Address: Allée Jules Supervielle, 75001, Paris, France.
39. Shakespeare and Company
This is a duo of independent bookshops – one founded by Sylvia Beach in 1919 and the other by George Whitman in 1951. The stores were renamed to ‘Shakespeare and Company’ in 1964 on the 400th birth anniversary of the renowned English bard. The bookstores have new and used book departments, an antiquarian section and a free reading library to enjoy reading a book on a cloudy day. The quote “Be Not Inhospitable to Strangers Lest They Be Angels in Disguise” is emblazoned on the wall of the reading room and is a sweet reminder of the bookshop’s ethos. Every book purchased from the shop is provided with a special Shakespeare and Co. stamp- the perfect Parisian memento.
Address: 37 Rue de la Bûcherie, 75005, Paris, France.
40. Free Fashion Shows at Galeries la Fayette
If you are eager to find about what’s new and happening in the style capital of the world then don’t miss an opportunity to attend one of the free fashion shows held at the Galeries la Fayette, every Friday at 3pm. Make sure you make your reservation online, in advance to ensure availability on the required date.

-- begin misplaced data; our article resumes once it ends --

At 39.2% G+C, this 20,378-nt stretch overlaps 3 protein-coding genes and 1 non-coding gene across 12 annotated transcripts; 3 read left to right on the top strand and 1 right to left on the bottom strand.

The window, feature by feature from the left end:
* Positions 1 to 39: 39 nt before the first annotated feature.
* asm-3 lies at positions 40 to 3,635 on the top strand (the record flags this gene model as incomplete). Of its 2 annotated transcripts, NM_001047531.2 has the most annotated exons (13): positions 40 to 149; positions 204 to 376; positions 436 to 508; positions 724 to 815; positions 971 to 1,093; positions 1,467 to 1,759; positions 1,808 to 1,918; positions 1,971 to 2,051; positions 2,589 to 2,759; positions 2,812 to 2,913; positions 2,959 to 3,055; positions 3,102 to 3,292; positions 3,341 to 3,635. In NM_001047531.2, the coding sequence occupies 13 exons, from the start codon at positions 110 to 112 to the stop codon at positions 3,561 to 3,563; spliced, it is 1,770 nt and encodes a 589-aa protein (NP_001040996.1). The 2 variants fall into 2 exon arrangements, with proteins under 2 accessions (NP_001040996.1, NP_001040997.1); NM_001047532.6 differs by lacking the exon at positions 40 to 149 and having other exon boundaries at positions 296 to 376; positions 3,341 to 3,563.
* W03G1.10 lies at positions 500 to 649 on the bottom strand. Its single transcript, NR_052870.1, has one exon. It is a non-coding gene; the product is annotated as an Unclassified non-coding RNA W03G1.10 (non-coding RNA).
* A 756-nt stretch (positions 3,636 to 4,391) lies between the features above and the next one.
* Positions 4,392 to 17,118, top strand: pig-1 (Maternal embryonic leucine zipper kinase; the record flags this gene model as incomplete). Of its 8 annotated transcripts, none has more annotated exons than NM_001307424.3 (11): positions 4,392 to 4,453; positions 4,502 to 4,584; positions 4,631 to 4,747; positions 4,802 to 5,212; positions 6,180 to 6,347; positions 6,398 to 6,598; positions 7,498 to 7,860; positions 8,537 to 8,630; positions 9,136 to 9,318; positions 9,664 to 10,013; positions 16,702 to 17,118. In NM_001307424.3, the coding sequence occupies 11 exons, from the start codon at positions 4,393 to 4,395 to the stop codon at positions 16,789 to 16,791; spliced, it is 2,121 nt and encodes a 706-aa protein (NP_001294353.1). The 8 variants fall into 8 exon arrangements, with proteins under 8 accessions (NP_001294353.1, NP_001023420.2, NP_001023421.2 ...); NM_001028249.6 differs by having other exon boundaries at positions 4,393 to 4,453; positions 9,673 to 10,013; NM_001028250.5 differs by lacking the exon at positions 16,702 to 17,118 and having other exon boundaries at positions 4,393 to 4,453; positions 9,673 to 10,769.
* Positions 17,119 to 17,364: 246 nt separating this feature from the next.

Address: 40 Boulevard Haussmann, 75009 Paris, France.
41. Birds-eye View of Paris from the Top of the Galeries la Fayette
Another excellent free activity if you are at the Galeries la Fayette is to visit the roof top terrace for one of the best views of Paris. Do some window shopping afterwards in the shopping arcade itself, if you have extra time.
Address: 40 Boulevard Haussmann, 75009 Paris, France.
42. Arènes de Lutèce
This Roman amphitheater was uncovered during excavation for a tramway and is found in the fifth arrondissement. It would have housed 15,000 spectators in its time to showcase gladiator shows, or theatrical productions. It is remarkably well preserved and could make a wonderful place for a picnic or a place to play with children.
Address: 49 Rue Monge, 75005 Paris, France.
43. Visit a Flea-Market at Clignancourt
Visiting a flea market, regardless of whether you buy anything or not can be a wonderful way of delving into the city’s past and talking to some locals in the process. Sifting through bric-a-brac may enable you to unearth a lost treasure. Two famous flea markets are Clignancourt and Porte de Vanves.
Address: Clignancourt – Porte de Clignancourt, 93400 Saint-Ouen, France.
44. Listen to a Free Concert at the American Church in Paris
The Atelier Concert series, held at the American Church in Paris has been a regular event on Parisian cultural scene since the 1930s. Each concert is a new offering and is held every Sunday at 5pm. It is absolutely free to attend although a free-will donation is encouraged. The events are held September to November and January to June.
Address: 65 Quai D’Orsay, 75007 Paris, France.
45. Open Air Cinema at the Parc de la Villette